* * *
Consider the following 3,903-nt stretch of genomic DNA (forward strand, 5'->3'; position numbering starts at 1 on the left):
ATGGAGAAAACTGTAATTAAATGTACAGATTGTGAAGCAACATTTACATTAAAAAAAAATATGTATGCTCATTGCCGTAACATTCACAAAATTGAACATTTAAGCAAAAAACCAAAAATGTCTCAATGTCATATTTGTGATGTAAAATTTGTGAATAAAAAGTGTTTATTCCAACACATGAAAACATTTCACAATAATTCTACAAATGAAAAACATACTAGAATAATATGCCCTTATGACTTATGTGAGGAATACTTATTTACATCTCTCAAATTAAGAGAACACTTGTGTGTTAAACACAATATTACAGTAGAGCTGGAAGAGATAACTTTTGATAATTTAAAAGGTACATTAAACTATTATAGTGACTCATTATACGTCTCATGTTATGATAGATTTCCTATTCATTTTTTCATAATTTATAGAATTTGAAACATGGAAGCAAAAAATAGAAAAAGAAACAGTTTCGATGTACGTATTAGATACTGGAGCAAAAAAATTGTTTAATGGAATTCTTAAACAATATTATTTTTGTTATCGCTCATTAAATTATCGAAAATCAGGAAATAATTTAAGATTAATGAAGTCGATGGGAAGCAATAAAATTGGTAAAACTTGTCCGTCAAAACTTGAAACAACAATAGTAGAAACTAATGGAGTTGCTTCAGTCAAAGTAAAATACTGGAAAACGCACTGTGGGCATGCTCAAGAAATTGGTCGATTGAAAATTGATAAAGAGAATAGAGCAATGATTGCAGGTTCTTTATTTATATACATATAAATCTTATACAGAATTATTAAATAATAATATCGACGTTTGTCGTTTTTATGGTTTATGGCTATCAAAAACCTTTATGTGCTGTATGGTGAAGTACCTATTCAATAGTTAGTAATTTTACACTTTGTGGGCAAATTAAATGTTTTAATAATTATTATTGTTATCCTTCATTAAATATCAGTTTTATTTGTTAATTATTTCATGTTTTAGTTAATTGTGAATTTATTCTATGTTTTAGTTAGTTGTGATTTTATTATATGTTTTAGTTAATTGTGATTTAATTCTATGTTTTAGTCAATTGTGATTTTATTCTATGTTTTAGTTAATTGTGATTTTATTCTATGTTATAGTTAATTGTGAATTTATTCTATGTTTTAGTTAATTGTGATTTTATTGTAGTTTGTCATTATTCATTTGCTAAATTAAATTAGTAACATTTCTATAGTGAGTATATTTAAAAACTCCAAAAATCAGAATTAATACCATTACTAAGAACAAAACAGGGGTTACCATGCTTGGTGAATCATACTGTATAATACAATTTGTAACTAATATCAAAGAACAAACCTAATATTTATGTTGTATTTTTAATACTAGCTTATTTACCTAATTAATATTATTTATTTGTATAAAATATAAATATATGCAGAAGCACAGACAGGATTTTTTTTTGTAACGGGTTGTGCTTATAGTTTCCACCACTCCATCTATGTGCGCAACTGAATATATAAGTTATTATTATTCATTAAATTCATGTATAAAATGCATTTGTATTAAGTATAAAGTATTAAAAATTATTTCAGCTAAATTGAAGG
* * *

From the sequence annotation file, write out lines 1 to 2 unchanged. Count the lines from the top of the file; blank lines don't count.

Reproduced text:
Consider the following 3,903-nt stretch of genomic DNA (forward strand, 5'->3'; position numbering starts at 1 on the left):
ATGGAGAAAACTGTAATTAAATGTACAGATTGTGAAGCAACATTTACATTAAAAAAAAATATGTATGCTCATTGCCGTAACATTCACAAAATTGAACATTTAAGCAAAAAACCAAAAATGTCTCAATGTCATATTTGTGATGTAAAATTTGTGAATAAAAAGTGTTTATTCCAACACATGAAAACATTTCACAATAATTCTACAAATGAAAAACATACTAGAATAATATGCCCTTATGACTTATGTGAGGAATACTTATTTACATCTCTCAAATTAAGAGAACACTTGTGTGTTAAACACAATATTACAGTAGAGCTGGAAGAGATAACTTTTGATAATTTAAAAGGTACATTAAACTATTATAGTGACTCATTATACGTCTCATGTTATGATAGATTTCCTATTCATTTTTTCATAATTTATAGAATTTGAAACATGGAAGCAAAAAATAGAAAAAGAAACAGTTTCGATGTACGTATTAGATACTGGAGCAAAAAAATTGTTTAATGGAATTCTTAAACAATATTATTTTTGTTATCGCTCATTAAATTATCGAAAATCAGGAAATAATTTAAGATTAATGAAGTCGATGGGAAGCAATAAAATTGGTAAAACTTGTCCGTCAAAACTTGAAACAACAATAGTAGAAACTAATGGAGTTGCTTCAGTCAAAGTAAAATACTGGAAAACGCACTGTGGGCATGCTCAAGAAATTGGTCGATTGAAAATTGATAAAGAGAATAGAGCAATGATTGCAGGTTCTTTATTTATATACATATAAATCTTATACAGAATTATTAAATAATAATATCGACGTTTGTCGTTTTTATGGTTTATGGCTATCAAAAACCTTTATGTGCTGTATGGTGAAGTACCTATTCAATAGTTAGTAATTTTACACTTTGTGGGCAAATTAAATGTTTTAATAATTATTATTGTTATCCTTCATTAAATATCAGTTTTATTTGTTAATTATTTCATGTTTTAGTTAATTGTGAATTTATTCTATGTTTTAGTTAGTTGTGATTTTATTATATGTTTTAGTTAATTGTGATTTAATTCTATGTTTTAGTCAATTGTGATTTTATTCTATGTTTTAGTTAATTGTGATTTTATTCTATGTTATAGTTAATTGTGAATTTATTCTATGTTTTAGTTAATTGTGATTTTATTGTAGTTTGTCATTATTCATTTGCTAAATTAAATTAGTAACATTTCTATAGTGAGTATATTTAAAAACTCCAAAAATCAGAATTAATACCATTACTAAGAACAAAACAGGGGTTACCATGCTTGGTGAATCATACTGTATAATACAATTTGTAACTAATATCAAAGAACAAACCTAATATTTATGTTGTATTTTTAATACTAGCTTATTTACCTAATTAATATTATTTATTTGTATAAAATATAAATATATGCAGAAGCACAGACAGGATTTTTTTTTGTAACGGGTTGTGCTTATAGTTTCCACCACTCCATCTATGTGCGCAACTGAATATATAAGTTATTATTATTCATTAAATTCATGTATAAAATGCATTTGTATTAAGTATAAAGTATTAAAAATTATTTCAGCTAAATTGAAGG